To satisfy the US-CERT recommendations, the configuration should not allow connections with expired or untrusted certificates; Ultimately, the customer is in control of the configuration, and therefore the requirements for certificate validation.

Note that once the upstream certification is validated, the BIG-IP does cache the certificate it generates for the client. This is to improve performance, as certificate generation and signing is a computationally expensive operation. While this certificate remains in the cache, the upstream certificate is not re-validated. The cache lifetime may be configured, trading off re-validation time for performance.

F5 Networks is also working to add OCSP Stapling support in a future release.

 

2) Not conveying validation of upstream certificate to the client
In some cases, the SSL inspection software does perform validation of upstream certificates, but it does not relay the results of the validation to the client.

Risks: Clients cannot know if they are connected to a legitimate site or not.

F5 Response: Configuration Dependent

If the BIG-IP is configured to perform certificate validation and the upstream certificate does not pass, the upstream connection will not be completed. In turn the client connection will be disconnected. If the configuration allows upstream connections with untrusted certificates the client is not informed if the certificate has failed validation.

There are two different validations performed: expiration and trust:

  • If set to ignore an expired cert, the BIG-IP will re-issue and cache an expired cert to the client. This satisfies the notification recommendation in the US-CERT Alert; the client can make the same evaluation as it would without the BIG-IP in the path.
  • If set to ignore an untrusted cert, the BIG-IP will re-issue and cache a valid cert to the client. This does not satisfy the notification recommendation in the US-CERT Alert. F5 Networks is planning a change to this behavior in a future release to better align with the US-CERT recommendations.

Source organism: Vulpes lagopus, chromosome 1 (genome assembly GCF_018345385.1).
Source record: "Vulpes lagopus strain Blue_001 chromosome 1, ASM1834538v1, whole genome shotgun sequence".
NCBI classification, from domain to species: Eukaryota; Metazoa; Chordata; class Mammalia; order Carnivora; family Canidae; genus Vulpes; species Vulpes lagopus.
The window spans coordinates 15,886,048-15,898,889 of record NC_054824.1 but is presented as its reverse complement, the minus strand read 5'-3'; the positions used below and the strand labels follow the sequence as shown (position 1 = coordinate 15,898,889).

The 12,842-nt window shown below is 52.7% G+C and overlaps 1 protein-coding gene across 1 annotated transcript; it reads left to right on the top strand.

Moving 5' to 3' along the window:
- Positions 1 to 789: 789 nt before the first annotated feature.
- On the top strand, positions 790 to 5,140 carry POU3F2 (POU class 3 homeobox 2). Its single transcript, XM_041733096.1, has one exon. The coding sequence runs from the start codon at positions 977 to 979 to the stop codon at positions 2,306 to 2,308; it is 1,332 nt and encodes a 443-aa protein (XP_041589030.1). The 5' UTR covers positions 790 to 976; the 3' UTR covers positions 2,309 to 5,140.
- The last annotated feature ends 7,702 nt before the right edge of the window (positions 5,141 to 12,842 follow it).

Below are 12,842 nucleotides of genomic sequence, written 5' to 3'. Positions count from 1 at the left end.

To satisfy the US-CERT recommendations, F5 Networks recommends not ignoring expired or untrusted certifications, and allowing connections only with sites issuing current, trusted certificates.

 

3) Overloading of certificate Canonical Name (CN) field
Some SSL inspecting software attempts to relay the validity of the upstream certificate to the client by way of the CN field of the certificate. For example, Komodia SSL Digestor changes the CN to begin with "verify_fail" if the server-provided certificate is invalid for any reason. There are a number of issues with this technique. The most obvious mistake being that the actual error conveyed to the user usually has nothing to do with why it failed.

Risks: Users of client systems may not know why certificate validation failed, or even if it failed. An attacker may be able to specify a Subject Alternative Name field to specify any domain that the certificate specifies it is valid for, which results in a browser that does not display a certificate warning.

F5 Response: Not Applicable

F5 does not overload the certificate CN field.

 

4) Use of the application layer to convey certificate validity
To relay the validity of the certificate to the client, some SSL inspectors provide web content (e.g. HTML) to the client, describing what is wrong with the certificate. The normal mechanisms through which client software ascertains and displays certificate validity may still indicate that the certificate is fine.

Risks: Not everything that accesses data using HTTPS is a human using a web browser. For example, the client may be an application that communicates with a server using JSON data. This flaw also causes inconsistent use of SSL validity indicators (e.g., "Where do I look for the padlock again?").

F5 Response: Not Applicable

F5 does not use the application layer to convey meta information.

 

5) Use of a User-Agent HTTP header to determine when to validate a certificate
Some software will selectively decide when to validate upstream certificates based on the User-Agent HTTP header provided by the client. This technique is likely used in conjunction with the technique described above where certificate validity is conveyed in the application layer.

Risks: Not every web client may receive certificate validation. Various web browser versions and non-browser software may be exempt from validation.

F5 Response: Not Applicable

F5 does not use the User-Agent HTTP header to determine when to validate a certificate. This is controlled strictly by the configuration; if validation is required it is performed for all connections.

 

6) Communication before warning
Upon detecting a certificate error, some SSL inspection applications will send the client's request to the server prior to presenting a warning to the user.

Risks: An attacker still may be able to view or modify sensitive data.

F5 Response: Not Applicable

F5 does not do this. If the upstream connection fails validation we do not complete the connection, let alone forward the client’s request.

 

7) Same root CA certificate
Some SSL inspection applications use and install the same trusted root CA certificate for each installation of the application.

Risks: An attacker may be able to extract the private key from the software and sign all visited sites with the universally-trusted root CA certificate.

F5 Response: Configuration Dependent

On F5 BIG-IP the customer provides the CA certificates and configures the CA bundle to use for validation. This is entirely under the control of the customer.